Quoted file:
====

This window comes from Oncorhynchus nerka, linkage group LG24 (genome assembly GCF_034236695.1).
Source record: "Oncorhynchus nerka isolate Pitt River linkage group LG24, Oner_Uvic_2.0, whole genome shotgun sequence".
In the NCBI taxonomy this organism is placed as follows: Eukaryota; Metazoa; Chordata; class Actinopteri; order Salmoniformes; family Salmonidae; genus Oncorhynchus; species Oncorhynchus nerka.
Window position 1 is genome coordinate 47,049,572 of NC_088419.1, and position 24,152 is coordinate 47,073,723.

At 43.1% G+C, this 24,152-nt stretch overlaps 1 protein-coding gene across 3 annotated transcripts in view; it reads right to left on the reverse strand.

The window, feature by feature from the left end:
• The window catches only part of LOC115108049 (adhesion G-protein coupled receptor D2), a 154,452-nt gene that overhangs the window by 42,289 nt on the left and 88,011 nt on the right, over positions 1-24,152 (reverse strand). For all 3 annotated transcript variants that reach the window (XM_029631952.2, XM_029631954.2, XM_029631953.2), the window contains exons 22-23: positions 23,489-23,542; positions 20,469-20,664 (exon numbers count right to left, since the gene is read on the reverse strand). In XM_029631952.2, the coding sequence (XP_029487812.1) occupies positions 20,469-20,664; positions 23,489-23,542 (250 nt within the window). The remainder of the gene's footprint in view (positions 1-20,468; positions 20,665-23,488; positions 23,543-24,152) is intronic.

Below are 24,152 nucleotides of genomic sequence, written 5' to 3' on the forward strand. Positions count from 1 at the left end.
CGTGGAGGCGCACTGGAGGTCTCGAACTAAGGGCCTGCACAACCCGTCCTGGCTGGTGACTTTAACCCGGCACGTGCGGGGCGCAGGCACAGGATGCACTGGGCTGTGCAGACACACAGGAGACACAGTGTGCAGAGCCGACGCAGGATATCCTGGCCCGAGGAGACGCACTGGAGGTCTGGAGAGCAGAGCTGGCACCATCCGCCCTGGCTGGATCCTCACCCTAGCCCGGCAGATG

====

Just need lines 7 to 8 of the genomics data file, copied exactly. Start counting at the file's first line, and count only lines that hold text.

• The window catches only part of LOC115108049 (adhesion G-protein coupled receptor D2), a 154,452-nt gene that overhangs the window by 42,289 nt on the left and 88,011 nt on the right, over positions 1-24,152 (reverse strand). For all 3 annotated transcript variants that reach the window (XM_029631952.2, XM_029631954.2, XM_029631953.2), the window contains exons 22-23: positions 23,489-23,542; positions 20,469-20,664 (exon numbers count right to left, since the gene is read on the reverse strand). In XM_029631952.2, the coding sequence (XP_029487812.1) occupies positions 20,469-20,664; positions 23,489-23,542 (250 nt within the window). The remainder of the gene's footprint in view (positions 1-20,468; positions 20,665-23,488; positions 23,543-24,152) is intronic.

Below are 24,152 nucleotides of genomic sequence, written 5' to 3' on the forward strand. Positions count from 1 at the left end.